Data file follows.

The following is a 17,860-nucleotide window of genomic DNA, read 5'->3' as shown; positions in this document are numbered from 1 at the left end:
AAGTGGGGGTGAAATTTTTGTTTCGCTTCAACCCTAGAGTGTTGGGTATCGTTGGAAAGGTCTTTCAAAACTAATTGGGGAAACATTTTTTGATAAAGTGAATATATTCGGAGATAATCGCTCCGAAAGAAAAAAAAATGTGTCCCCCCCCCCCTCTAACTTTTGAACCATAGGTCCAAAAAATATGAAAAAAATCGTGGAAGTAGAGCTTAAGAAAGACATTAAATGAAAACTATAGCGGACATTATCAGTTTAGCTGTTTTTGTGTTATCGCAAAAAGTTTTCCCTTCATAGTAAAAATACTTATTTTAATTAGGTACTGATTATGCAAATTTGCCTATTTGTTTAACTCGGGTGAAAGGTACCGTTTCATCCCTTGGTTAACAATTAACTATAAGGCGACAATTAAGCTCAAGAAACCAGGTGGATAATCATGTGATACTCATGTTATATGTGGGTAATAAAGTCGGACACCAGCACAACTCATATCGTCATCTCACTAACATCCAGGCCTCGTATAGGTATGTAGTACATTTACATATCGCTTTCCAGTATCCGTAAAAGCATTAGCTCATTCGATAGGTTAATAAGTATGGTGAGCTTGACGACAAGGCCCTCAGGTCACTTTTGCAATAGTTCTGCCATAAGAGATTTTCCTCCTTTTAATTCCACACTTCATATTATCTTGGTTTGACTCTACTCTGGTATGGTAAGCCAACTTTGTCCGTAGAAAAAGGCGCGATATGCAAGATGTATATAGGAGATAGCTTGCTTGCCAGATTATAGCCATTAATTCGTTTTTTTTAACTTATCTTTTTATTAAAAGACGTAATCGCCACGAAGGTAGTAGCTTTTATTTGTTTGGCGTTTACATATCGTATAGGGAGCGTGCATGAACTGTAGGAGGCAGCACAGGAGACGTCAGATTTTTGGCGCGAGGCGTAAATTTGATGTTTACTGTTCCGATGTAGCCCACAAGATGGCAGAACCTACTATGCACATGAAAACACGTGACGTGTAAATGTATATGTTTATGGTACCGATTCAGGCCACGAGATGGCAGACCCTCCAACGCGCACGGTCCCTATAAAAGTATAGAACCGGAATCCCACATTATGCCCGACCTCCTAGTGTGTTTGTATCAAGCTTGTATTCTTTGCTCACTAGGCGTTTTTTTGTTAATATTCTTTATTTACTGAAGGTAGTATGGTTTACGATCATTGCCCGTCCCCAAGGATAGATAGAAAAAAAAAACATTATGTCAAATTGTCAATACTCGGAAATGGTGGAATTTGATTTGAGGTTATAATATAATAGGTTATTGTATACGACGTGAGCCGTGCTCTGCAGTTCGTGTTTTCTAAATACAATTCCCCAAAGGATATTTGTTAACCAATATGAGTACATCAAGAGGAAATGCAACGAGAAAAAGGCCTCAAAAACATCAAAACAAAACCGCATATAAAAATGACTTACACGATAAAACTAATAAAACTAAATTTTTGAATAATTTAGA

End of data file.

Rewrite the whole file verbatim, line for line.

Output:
The following is a 17,860-nucleotide window of genomic DNA, read 5'->3' as shown; positions in this document are numbered from 1 at the left end:
AAGTGGGGGTGAAATTTTTGTTTCGCTTCAACCCTAGAGTGTTGGGTATCGTTGGAAAGGTCTTTCAAAACTAATTGGGGAAACATTTTTTGATAAAGTGAATATATTCGGAGATAATCGCTCCGAAAGAAAAAAAAATGTGTCCCCCCCCCCCTCTAACTTTTGAACCATAGGTCCAAAAAATATGAAAAAAATCGTGGAAGTAGAGCTTAAGAAAGACATTAAATGAAAACTATAGCGGACATTATCAGTTTAGCTGTTTTTGTGTTATCGCAAAAAGTTTTCCCTTCATAGTAAAAATACTTATTTTAATTAGGTACTGATTATGCAAATTTGCCTATTTGTTTAACTCGGGTGAAAGGTACCGTTTCATCCCTTGGTTAACAATTAACTATAAGGCGACAATTAAGCTCAAGAAACCAGGTGGATAATCATGTGATACTCATGTTATATGTGGGTAATAAAGTCGGACACCAGCACAACTCATATCGTCATCTCACTAACATCCAGGCCTCGTATAGGTATGTAGTACATTTACATATCGCTTTCCAGTATCCGTAAAAGCATTAGCTCATTCGATAGGTTAATAAGTATGGTGAGCTTGACGACAAGGCCCTCAGGTCACTTTTGCAATAGTTCTGCCATAAGAGATTTTCCTCCTTTTAATTCCACACTTCATATTATCTTGGTTTGACTCTACTCTGGTATGGTAAGCCAACTTTGTCCGTAGAAAAAGGCGCGATATGCAAGATGTATATAGGAGATAGCTTGCTTGCCAGATTATAGCCATTAATTCGTTTTTTTTAACTTATCTTTTTATTAAAAGACGTAATCGCCACGAAGGTAGTAGCTTTTATTTGTTTGGCGTTTACATATCGTATAGGGAGCGTGCATGAACTGTAGGAGGCAGCACAGGAGACGTCAGATTTTTGGCGCGAGGCGTAAATTTGATGTTTACTGTTCCGATGTAGCCCACAAGATGGCAGAACCTACTATGCACATGAAAACACGTGACGTGTAAATGTATATGTTTATGGTACCGATTCAGGCCACGAGATGGCAGACCCTCCAACGCGCACGGTCCCTATAAAAGTATAGAACCGGAATCCCACATTATGCCCGACCTCCTAGTGTGTTTGTATCAAGCTTGTATTCTTTGCTCACTAGGCGTTTTTTTGTTAATATTCTTTATTTACTGAAGGTAGTATGGTTTACGATCATTGCCCGTCCCCAAGGATAGATAGAAAAAAAAAACATTATGTCAAATTGTCAATACTCGGAAATGGTGGAATTTGATTTGAGGTTATAATATAATAGGTTATTGTATACGACGTGAGCCGTGCTCTGCAGTTCGTGTTTTCTAAATACAATTCCCCAAAGGATATTTGTTAACCAATATGAGTACATCAAGAGGAAATGCAACGAGAAAAAGGCCTCAAAAACATCAAAACAAAACCGCATATAAAAATGACTTACACGATAAAACTAATAAAACTAAATTTTTGAATAATTTAGA